Swimming worlds to kick off the post-Michael Phelps era


Fri, Jul 19, 2013 - Page 20

The biennial swimming world championships begin tomorrow and for the first time in more than a decade Michael Phelps will not be competing.

Instead, the spotlight should fall on the likes of Sun Yang and Yi Shiwen of China, Chad le Clos of South Africa, Ryan Lochte and Missy Franklin of the US, and 16-year-old Ruta Meilutyte of Lithuania.

“We will see how many stars come up, I have no doubt. Life goes on and on,” FINA executive director Cornel Marculescu said.

The first week of the championships is highlighted by diving — with that spectacular view of the city from the same Montjuic pool used for the 1992 Barcelona Olympics — plus open water swimming in the harbor.

Swimming and synchronized swimming will be held inside the Palau Sant-Jordi arena, which was also built for the 1992 Games, while water polo will be contested outside in the nearby Bernat Picornell.

All of the venues are the same from the 2003 worlds which Barcelona hosted, except for temporary towers that have been built for the debut of high diving, with men set to leap from 27m and women from 20m.

“The facilities are excellent, each one with its merits, conditions, and history, and not only with an excellent history, they are facilities that have been updated so they are first rate,” FINA president Julio Maglione said.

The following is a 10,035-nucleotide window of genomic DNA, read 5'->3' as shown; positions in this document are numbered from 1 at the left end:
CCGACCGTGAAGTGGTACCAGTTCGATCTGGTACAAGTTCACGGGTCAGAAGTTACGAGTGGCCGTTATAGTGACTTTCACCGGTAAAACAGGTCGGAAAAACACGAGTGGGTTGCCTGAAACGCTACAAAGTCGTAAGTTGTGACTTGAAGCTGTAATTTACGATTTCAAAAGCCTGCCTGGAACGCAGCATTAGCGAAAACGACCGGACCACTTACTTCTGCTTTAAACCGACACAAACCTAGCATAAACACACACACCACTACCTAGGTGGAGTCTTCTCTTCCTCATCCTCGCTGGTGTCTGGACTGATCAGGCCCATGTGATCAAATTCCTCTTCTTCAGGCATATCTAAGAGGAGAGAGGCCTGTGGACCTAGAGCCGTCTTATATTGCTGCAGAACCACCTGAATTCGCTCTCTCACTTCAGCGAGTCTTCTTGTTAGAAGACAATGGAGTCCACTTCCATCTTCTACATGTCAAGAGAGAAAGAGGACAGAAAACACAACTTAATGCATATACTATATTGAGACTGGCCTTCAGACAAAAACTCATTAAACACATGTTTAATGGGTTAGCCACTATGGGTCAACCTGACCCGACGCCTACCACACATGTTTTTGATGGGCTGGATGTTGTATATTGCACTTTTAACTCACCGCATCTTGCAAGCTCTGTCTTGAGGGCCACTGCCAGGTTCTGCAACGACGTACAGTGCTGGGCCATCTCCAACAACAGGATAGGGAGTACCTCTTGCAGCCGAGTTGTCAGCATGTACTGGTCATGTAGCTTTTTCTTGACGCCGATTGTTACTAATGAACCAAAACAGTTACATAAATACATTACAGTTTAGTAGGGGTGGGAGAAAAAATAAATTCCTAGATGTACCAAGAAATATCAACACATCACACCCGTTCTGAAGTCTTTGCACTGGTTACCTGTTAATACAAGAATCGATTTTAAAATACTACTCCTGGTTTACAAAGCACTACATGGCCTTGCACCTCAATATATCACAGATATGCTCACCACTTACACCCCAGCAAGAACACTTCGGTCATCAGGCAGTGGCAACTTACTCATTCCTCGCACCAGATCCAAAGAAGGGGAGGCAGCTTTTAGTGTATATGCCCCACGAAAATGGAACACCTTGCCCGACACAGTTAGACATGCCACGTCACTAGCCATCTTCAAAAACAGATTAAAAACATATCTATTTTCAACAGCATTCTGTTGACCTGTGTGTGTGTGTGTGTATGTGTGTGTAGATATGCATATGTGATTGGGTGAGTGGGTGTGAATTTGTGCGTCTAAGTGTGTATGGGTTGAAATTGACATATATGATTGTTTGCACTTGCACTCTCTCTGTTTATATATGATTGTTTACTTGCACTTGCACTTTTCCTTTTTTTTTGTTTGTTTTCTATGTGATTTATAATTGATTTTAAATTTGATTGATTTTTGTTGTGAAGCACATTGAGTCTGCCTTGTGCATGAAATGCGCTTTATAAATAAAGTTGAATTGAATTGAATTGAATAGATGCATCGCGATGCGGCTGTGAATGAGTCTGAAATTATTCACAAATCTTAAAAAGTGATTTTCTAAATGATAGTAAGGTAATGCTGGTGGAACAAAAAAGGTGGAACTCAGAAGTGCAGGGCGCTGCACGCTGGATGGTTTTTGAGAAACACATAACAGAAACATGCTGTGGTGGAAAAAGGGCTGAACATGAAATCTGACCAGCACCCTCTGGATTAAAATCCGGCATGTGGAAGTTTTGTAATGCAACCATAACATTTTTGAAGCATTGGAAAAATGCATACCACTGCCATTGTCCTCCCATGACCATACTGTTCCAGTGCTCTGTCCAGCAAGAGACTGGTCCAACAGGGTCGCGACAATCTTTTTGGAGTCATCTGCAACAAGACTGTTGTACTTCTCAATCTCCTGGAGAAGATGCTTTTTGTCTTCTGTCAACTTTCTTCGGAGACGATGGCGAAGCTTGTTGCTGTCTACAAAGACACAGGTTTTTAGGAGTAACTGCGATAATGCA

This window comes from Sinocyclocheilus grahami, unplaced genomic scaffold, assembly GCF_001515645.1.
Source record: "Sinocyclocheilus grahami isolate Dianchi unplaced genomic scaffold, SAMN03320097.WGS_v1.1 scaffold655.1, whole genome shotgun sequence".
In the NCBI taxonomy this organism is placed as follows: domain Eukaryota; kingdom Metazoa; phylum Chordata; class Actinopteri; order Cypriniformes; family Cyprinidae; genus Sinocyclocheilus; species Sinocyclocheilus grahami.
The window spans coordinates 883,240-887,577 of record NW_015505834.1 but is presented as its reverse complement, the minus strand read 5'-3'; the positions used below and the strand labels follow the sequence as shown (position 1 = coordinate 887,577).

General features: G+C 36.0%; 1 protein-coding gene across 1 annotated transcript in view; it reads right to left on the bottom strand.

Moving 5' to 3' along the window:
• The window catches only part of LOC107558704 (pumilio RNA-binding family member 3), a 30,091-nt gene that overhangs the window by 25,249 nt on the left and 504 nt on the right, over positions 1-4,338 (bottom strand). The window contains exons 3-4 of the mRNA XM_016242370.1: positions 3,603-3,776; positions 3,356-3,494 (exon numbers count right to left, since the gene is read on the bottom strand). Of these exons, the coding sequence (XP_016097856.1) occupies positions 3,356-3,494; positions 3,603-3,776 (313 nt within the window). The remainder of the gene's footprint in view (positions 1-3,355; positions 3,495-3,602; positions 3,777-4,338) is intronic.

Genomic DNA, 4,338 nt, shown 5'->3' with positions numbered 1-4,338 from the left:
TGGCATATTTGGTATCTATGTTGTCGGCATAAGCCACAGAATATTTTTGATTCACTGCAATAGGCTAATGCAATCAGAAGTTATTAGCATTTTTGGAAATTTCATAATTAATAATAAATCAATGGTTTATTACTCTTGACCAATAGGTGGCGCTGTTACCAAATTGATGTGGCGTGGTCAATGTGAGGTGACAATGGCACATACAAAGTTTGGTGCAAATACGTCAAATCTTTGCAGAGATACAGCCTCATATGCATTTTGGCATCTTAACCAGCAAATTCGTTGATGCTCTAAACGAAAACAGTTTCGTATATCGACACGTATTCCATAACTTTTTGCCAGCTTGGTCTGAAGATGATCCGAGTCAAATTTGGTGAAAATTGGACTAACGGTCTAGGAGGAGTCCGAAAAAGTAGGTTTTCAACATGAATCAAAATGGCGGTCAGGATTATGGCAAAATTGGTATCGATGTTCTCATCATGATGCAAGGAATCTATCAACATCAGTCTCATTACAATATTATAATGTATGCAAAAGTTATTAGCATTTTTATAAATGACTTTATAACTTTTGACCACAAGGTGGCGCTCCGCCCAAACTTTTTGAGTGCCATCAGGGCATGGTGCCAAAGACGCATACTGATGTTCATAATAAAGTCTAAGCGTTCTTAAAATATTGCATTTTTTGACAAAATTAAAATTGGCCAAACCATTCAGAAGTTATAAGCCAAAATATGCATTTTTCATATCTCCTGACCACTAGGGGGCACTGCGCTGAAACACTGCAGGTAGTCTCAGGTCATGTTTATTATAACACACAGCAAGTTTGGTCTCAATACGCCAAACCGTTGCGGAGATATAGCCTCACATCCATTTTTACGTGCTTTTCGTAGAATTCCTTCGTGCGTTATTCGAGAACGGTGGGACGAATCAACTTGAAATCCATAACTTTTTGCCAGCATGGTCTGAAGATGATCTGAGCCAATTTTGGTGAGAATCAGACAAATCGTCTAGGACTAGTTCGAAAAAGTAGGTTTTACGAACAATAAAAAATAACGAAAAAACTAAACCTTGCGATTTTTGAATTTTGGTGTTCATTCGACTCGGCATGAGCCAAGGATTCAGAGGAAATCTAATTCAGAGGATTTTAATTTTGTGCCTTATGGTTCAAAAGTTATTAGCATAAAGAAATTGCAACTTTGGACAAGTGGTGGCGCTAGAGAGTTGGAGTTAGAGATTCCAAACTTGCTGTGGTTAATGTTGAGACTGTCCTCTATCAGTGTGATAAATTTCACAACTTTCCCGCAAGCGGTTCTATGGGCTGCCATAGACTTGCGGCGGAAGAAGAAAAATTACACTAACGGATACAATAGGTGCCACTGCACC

Prize money spread across the six disciplines amounts to US$3.1 million and a record 2,293 athletes have entered.

The biggest crowds could come for high diving, which is free for fans, with organizers hoping that 25,000 to 30,000 spectators show up for the daring display which sees athletes fly through the air for three seconds at speeds of up to 90kph.

Still, the main swimming events should gain the most attention, especially with local standout Mireia Belmonte of Spain a multi-medal threat.

Phelps retired after last year’s London Olympics as the most decorated Olympian of all time, with 22 medals. He competed at his first worlds in 2001 in Fukuoka, Japan, breaking the world record in the 200m butterfly to become — at 15 years and 9 months — the youngest man ever to set a swimming world mark.

“For us, Phelps is an icon. He’s the greatest Olympic athlete of all time and I think it will be 100 years before someone matches his medals record,” Marculescu said.

So what about those reports that Phelps is considering returning for the 2016 Rio de Janeiro Olympics?

“It’s his decision, not ours. He worked very hard over the years and I think he wanted to do some other things in life. I hear he is playing golf, but I also think that maybe he is missing his love, which is swimming,” Marculescu said.